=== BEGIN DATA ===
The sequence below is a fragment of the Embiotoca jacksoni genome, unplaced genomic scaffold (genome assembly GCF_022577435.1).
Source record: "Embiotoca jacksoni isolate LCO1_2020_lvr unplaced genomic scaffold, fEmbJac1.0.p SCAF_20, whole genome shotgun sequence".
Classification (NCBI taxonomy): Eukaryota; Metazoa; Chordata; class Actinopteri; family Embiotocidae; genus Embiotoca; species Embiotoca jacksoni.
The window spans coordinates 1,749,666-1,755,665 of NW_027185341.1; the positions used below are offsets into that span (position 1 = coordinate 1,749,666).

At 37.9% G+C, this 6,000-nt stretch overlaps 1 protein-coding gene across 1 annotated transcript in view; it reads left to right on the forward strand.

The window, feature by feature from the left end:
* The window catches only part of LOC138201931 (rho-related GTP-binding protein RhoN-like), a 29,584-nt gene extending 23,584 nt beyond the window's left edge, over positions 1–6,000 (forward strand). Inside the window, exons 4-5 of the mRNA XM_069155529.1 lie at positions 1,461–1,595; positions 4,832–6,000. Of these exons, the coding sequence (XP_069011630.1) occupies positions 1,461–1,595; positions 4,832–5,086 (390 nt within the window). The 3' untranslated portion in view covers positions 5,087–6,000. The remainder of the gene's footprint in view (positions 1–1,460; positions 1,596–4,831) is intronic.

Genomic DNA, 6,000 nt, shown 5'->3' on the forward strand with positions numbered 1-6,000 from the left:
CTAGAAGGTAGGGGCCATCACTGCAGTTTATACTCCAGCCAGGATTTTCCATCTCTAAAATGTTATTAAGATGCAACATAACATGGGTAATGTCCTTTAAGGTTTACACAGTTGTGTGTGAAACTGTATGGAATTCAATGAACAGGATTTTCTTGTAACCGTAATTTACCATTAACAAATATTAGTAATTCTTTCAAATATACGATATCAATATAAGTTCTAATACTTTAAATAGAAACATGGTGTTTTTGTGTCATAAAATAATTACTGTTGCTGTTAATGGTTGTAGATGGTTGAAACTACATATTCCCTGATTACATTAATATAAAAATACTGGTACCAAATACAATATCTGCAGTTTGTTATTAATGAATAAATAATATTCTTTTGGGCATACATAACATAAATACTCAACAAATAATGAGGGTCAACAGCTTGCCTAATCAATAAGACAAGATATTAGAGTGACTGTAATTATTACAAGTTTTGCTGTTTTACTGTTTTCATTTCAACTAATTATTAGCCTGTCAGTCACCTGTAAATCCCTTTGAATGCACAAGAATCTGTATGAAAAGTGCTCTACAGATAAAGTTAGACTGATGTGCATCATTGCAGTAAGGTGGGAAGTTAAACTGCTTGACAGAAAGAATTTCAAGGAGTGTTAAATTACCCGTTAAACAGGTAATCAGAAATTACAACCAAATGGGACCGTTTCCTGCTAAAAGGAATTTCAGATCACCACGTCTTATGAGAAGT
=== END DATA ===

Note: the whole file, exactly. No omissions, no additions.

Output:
The sequence below is a fragment of the Embiotoca jacksoni genome, unplaced genomic scaffold (genome assembly GCF_022577435.1).
Source record: "Embiotoca jacksoni isolate LCO1_2020_lvr unplaced genomic scaffold, fEmbJac1.0.p SCAF_20, whole genome shotgun sequence".
Classification (NCBI taxonomy): Eukaryota; Metazoa; Chordata; class Actinopteri; family Embiotocidae; genus Embiotoca; species Embiotoca jacksoni.
The window spans coordinates 1,749,666-1,755,665 of NW_027185341.1; the positions used below are offsets into that span (position 1 = coordinate 1,749,666).

At 37.9% G+C, this 6,000-nt stretch overlaps 1 protein-coding gene across 1 annotated transcript in view; it reads left to right on the forward strand.

The window, feature by feature from the left end:
* The window catches only part of LOC138201931 (rho-related GTP-binding protein RhoN-like), a 29,584-nt gene extending 23,584 nt beyond the window's left edge, over positions 1–6,000 (forward strand). Inside the window, exons 4-5 of the mRNA XM_069155529.1 lie at positions 1,461–1,595; positions 4,832–6,000. Of these exons, the coding sequence (XP_069011630.1) occupies positions 1,461–1,595; positions 4,832–5,086 (390 nt within the window). The 3' untranslated portion in view covers positions 5,087–6,000. The remainder of the gene's footprint in view (positions 1–1,460; positions 1,596–4,831) is intronic.

Genomic DNA, 6,000 nt, shown 5'->3' on the forward strand with positions numbered 1-6,000 from the left:
CTAGAAGGTAGGGGCCATCACTGCAGTTTATACTCCAGCCAGGATTTTCCATCTCTAAAATGTTATTAAGATGCAACATAACATGGGTAATGTCCTTTAAGGTTTACACAGTTGTGTGTGAAACTGTATGGAATTCAATGAACAGGATTTTCTTGTAACCGTAATTTACCATTAACAAATATTAGTAATTCTTTCAAATATACGATATCAATATAAGTTCTAATACTTTAAATAGAAACATGGTGTTTTTGTGTCATAAAATAATTACTGTTGCTGTTAATGGTTGTAGATGGTTGAAACTACATATTCCCTGATTACATTAATATAAAAATACTGGTACCAAATACAATATCTGCAGTTTGTTATTAATGAATAAATAATATTCTTTTGGGCATACATAACATAAATACTCAACAAATAATGAGGGTCAACAGCTTGCCTAATCAATAAGACAAGATATTAGAGTGACTGTAATTATTACAAGTTTTGCTGTTTTACTGTTTTCATTTCAACTAATTATTAGCCTGTCAGTCACCTGTAAATCCCTTTGAATGCACAAGAATCTGTATGAAAAGTGCTCTACAGATAAAGTTAGACTGATGTGCATCATTGCAGTAAGGTGGGAAGTTAAACTGCTTGACAGAAAGAATTTCAAGGAGTGTTAAATTACCCGTTAAACAGGTAATCAGAAATTACAACCAAATGGGACCGTTTCCTGCTAAAAGGAATTTCAGATCACCACGTCTTATGAGAAGT